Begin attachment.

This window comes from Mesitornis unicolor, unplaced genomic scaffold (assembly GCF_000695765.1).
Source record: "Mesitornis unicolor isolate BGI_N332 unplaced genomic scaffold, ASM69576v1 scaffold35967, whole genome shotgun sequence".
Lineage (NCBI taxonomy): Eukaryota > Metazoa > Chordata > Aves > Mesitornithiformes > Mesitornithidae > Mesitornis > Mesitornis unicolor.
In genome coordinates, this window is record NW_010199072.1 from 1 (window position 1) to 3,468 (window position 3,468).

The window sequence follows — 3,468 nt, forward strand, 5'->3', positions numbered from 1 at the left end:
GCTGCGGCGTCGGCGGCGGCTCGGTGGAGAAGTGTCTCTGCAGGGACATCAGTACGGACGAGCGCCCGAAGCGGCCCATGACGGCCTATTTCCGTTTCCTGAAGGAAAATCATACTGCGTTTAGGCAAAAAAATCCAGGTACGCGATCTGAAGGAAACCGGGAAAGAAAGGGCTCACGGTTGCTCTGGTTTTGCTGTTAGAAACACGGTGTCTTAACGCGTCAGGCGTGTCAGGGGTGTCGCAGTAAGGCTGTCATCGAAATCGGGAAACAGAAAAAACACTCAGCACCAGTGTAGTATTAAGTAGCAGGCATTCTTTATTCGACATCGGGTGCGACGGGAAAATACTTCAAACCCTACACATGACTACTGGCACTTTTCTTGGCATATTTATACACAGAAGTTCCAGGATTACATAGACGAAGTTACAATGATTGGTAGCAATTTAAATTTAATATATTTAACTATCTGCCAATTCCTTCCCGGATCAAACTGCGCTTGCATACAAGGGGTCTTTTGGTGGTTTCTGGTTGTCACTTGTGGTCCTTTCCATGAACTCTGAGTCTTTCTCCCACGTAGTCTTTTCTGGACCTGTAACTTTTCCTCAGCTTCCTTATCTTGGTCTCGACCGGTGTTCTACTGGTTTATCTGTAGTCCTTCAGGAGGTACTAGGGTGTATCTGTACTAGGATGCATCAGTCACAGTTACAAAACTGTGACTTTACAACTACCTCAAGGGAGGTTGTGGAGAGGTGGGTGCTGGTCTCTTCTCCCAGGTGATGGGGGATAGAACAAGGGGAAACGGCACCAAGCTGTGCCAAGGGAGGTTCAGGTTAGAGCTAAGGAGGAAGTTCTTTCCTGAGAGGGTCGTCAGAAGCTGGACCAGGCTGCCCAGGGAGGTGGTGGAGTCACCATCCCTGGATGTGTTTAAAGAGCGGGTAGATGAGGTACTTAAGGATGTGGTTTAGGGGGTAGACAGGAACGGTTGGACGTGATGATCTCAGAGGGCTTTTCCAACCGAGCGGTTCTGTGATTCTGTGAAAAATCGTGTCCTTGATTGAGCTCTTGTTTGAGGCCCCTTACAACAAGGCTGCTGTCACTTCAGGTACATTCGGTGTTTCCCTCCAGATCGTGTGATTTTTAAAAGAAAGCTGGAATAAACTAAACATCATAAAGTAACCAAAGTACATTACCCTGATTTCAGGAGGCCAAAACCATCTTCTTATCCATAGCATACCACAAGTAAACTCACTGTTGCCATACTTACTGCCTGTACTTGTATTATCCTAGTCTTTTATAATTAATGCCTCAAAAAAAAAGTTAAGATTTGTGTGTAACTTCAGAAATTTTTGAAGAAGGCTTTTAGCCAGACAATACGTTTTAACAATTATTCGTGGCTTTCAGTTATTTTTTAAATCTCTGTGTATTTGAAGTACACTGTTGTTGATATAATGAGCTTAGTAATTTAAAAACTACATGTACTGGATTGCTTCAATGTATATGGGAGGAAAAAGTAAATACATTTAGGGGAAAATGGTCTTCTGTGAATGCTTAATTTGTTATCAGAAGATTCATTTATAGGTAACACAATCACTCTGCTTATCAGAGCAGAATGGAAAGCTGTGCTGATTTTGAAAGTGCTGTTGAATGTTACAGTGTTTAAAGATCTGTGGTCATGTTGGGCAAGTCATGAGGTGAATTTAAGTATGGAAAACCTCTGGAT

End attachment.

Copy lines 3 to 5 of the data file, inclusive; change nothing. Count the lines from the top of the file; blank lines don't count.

Lineage (NCBI taxonomy): Eukaryota > Metazoa > Chordata > Aves > Mesitornithiformes > Mesitornithidae > Mesitornis > Mesitornis unicolor.
In genome coordinates, this window is record NW_010199072.1 from 1 (window position 1) to 3,468 (window position 3,468).

The window sequence follows — 3,468 nt, forward strand, 5'->3', positions numbered from 1 at the left end: